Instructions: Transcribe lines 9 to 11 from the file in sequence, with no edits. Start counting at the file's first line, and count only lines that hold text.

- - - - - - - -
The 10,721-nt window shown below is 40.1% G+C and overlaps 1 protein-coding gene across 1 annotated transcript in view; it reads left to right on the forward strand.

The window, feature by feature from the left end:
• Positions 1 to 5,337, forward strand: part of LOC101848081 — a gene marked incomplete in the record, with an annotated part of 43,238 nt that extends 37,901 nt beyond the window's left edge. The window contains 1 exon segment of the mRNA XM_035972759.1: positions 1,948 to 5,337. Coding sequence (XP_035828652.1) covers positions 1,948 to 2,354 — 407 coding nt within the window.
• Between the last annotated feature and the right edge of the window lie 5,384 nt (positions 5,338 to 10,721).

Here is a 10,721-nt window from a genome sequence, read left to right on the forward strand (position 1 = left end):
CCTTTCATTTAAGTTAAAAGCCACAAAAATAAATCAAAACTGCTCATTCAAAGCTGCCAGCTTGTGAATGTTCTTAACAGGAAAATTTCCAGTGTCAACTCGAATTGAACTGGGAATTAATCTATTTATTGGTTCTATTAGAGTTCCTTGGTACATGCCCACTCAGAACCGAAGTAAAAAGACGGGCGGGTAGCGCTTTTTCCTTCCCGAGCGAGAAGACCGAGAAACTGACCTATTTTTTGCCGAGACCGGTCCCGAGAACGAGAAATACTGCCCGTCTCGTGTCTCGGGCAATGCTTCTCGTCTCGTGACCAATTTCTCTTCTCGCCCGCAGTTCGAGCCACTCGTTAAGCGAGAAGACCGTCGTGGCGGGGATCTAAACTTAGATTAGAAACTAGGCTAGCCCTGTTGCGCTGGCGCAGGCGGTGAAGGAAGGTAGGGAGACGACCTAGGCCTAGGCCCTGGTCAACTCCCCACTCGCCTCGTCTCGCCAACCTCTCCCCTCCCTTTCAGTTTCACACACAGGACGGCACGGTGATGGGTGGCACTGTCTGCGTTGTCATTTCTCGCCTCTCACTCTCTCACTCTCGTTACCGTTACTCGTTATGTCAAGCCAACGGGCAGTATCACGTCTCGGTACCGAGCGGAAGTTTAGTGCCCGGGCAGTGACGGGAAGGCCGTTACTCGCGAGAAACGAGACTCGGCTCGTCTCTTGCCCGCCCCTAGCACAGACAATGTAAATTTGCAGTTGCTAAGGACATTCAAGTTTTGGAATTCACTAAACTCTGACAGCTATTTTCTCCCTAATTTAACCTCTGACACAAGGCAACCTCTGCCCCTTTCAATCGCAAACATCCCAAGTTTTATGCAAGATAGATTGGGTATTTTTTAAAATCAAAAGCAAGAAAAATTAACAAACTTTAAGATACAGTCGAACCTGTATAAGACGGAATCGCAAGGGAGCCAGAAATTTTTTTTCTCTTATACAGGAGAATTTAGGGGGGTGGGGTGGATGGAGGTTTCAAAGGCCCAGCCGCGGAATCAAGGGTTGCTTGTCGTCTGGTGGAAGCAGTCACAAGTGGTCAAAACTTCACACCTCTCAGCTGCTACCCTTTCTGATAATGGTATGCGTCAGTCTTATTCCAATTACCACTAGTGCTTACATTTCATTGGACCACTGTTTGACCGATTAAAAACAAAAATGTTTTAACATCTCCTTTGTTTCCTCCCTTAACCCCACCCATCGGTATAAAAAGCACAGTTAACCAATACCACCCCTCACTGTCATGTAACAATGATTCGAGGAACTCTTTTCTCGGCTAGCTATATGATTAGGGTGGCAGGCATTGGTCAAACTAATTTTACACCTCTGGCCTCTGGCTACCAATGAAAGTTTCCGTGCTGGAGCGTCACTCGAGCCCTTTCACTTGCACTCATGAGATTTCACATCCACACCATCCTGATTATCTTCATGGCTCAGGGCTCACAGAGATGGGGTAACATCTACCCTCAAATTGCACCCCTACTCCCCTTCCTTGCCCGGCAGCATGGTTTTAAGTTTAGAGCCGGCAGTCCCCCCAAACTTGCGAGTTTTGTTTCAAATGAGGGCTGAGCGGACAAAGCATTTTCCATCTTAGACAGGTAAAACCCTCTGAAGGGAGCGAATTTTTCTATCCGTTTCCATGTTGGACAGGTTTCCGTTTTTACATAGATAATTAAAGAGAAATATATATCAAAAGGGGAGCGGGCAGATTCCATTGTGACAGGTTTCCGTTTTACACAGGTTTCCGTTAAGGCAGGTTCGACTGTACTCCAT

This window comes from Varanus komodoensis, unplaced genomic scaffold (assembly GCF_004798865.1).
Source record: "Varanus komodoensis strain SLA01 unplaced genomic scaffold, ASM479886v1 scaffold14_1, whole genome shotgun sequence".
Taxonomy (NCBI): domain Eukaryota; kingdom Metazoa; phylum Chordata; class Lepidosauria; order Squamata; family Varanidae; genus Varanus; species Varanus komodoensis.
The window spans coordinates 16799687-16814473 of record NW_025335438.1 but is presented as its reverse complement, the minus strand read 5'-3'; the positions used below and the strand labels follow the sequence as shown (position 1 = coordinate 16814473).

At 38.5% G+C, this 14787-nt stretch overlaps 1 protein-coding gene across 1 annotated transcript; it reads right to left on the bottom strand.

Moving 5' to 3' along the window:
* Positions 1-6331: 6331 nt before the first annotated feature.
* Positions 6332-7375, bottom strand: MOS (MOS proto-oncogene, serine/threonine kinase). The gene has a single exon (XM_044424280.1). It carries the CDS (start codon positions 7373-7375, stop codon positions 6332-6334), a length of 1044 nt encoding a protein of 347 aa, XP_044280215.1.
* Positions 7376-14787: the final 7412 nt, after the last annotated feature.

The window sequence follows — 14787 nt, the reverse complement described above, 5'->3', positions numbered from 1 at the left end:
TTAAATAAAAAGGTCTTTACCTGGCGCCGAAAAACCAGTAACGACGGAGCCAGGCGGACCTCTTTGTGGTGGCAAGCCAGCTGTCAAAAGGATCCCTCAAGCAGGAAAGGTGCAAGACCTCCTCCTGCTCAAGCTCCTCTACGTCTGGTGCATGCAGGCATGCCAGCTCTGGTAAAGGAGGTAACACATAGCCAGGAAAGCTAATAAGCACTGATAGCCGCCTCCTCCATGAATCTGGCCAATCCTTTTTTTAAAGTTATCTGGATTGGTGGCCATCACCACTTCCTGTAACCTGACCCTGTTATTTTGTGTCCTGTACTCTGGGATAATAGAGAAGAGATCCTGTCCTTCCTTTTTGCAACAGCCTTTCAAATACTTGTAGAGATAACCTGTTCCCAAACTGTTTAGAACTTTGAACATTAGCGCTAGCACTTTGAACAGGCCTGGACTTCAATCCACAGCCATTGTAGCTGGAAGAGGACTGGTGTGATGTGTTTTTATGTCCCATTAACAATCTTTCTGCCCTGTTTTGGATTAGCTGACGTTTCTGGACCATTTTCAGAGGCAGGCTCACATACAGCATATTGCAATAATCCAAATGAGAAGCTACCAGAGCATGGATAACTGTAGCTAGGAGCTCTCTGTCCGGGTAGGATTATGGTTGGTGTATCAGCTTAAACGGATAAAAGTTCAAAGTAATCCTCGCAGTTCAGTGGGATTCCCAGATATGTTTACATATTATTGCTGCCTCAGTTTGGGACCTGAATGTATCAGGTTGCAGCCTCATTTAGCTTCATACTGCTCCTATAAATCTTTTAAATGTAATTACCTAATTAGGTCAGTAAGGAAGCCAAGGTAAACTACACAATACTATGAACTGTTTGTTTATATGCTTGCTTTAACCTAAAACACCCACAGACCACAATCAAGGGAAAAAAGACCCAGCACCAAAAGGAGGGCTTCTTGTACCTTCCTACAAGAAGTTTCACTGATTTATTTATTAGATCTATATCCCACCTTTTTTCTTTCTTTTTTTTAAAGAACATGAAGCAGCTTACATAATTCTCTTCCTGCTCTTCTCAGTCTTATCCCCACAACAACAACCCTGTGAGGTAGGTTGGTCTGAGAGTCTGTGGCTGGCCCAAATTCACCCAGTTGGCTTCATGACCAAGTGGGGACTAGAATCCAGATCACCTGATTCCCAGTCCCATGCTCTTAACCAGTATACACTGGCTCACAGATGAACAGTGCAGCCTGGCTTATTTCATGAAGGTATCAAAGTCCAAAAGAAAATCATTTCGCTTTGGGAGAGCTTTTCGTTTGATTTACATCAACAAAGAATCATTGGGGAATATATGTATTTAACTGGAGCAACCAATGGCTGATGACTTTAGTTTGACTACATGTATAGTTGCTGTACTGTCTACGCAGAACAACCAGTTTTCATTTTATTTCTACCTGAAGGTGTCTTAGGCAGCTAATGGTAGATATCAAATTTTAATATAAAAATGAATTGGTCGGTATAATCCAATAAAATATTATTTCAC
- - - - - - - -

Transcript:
Taxonomy (NCBI): domain Eukaryota; kingdom Metazoa; phylum Chordata; class Lepidosauria; order Squamata; family Varanidae; genus Varanus; species Varanus komodoensis.
The window spans coordinates 16799687-16814473 of record NW_025335438.1 but is presented as its reverse complement, the minus strand read 5'-3'; the positions used below and the strand labels follow the sequence as shown (position 1 = coordinate 16814473).

At 38.5% G+C, this 14787-nt stretch overlaps 1 protein-coding gene across 1 annotated transcript; it reads right to left on the bottom strand.